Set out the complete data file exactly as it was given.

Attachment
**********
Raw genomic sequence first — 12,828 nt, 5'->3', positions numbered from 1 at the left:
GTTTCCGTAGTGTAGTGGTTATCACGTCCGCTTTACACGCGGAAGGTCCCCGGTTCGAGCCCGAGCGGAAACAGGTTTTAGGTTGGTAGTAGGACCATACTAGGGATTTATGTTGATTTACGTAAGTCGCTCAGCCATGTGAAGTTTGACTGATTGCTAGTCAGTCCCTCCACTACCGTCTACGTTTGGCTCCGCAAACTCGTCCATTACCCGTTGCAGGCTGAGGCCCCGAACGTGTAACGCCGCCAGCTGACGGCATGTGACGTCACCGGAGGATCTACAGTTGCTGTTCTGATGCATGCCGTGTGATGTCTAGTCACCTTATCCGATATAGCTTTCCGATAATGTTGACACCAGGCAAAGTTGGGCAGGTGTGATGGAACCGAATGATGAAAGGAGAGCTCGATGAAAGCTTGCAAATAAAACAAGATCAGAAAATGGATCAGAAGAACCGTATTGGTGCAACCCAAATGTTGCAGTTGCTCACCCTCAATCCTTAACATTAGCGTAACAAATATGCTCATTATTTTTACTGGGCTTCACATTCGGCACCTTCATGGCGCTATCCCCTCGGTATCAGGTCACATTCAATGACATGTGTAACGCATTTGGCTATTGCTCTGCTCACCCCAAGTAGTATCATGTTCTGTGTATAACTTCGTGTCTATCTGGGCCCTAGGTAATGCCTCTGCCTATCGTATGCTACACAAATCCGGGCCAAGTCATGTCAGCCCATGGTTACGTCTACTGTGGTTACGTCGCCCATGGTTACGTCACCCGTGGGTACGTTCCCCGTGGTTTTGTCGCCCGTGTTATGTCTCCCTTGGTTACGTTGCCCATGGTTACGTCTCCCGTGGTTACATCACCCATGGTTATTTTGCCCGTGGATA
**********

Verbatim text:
Raw genomic sequence first — 12,828 nt, 5'->3', positions numbered from 1 at the left:
GTTTCCGTAGTGTAGTGGTTATCACGTCCGCTTTACACGCGGAAGGTCCCCGGTTCGAGCCCGAGCGGAAACAGGTTTTAGGTTGGTAGTAGGACCATACTAGGGATTTATGTTGATTTACGTAAGTCGCTCAGCCATGTGAAGTTTGACTGATTGCTAGTCAGTCCCTCCACTACCGTCTACGTTTGGCTCCGCAAACTCGTCCATTACCCGTTGCAGGCTGAGGCCCCGAACGTGTAACGCCGCCAGCTGACGGCATGTGACGTCACCGGAGGATCTACAGTTGCTGTTCTGATGCATGCCGTGTGATGTCTAGTCACCTTATCCGATATAGCTTTCCGATAATGTTGACACCAGGCAAAGTTGGGCAGGTGTGATGGAACCGAATGATGAAAGGAGAGCTCGATGAAAGCTTGCAAATAAAACAAGATCAGAAAATGGATCAGAAGAACCGTATTGGTGCAACCCAAATGTTGCAGTTGCTCACCCTCAATCCTTAACATTAGCGTAACAAATATGCTCATTATTTTTACTGGGCTTCACATTCGGCACCTTCATGGCGCTATCCCCTCGGTATCAGGTCACATTCAATGACATGTGTAACGCATTTGGCTATTGCTCTGCTCACCCCAAGTAGTATCATGTTCTGTGTATAACTTCGTGTCTATCTGGGCCCTAGGTAATGCCTCTGCCTATCGTATGCTACACAAATCCGGGCCAAGTCATGTCAGCCCATGGTTACGTCTACTGTGGTTACGTCGCCCATGGTTACGTCACCCGTGGGTACGTTCCCCGTGGTTTTGTCGCCCGTGTTATGTCTCCCTTGGTTACGTTGCCCATGGTTACGTCTCCCGTGGTTACATCACCCATGGTTATTTTGCCCGTGGATA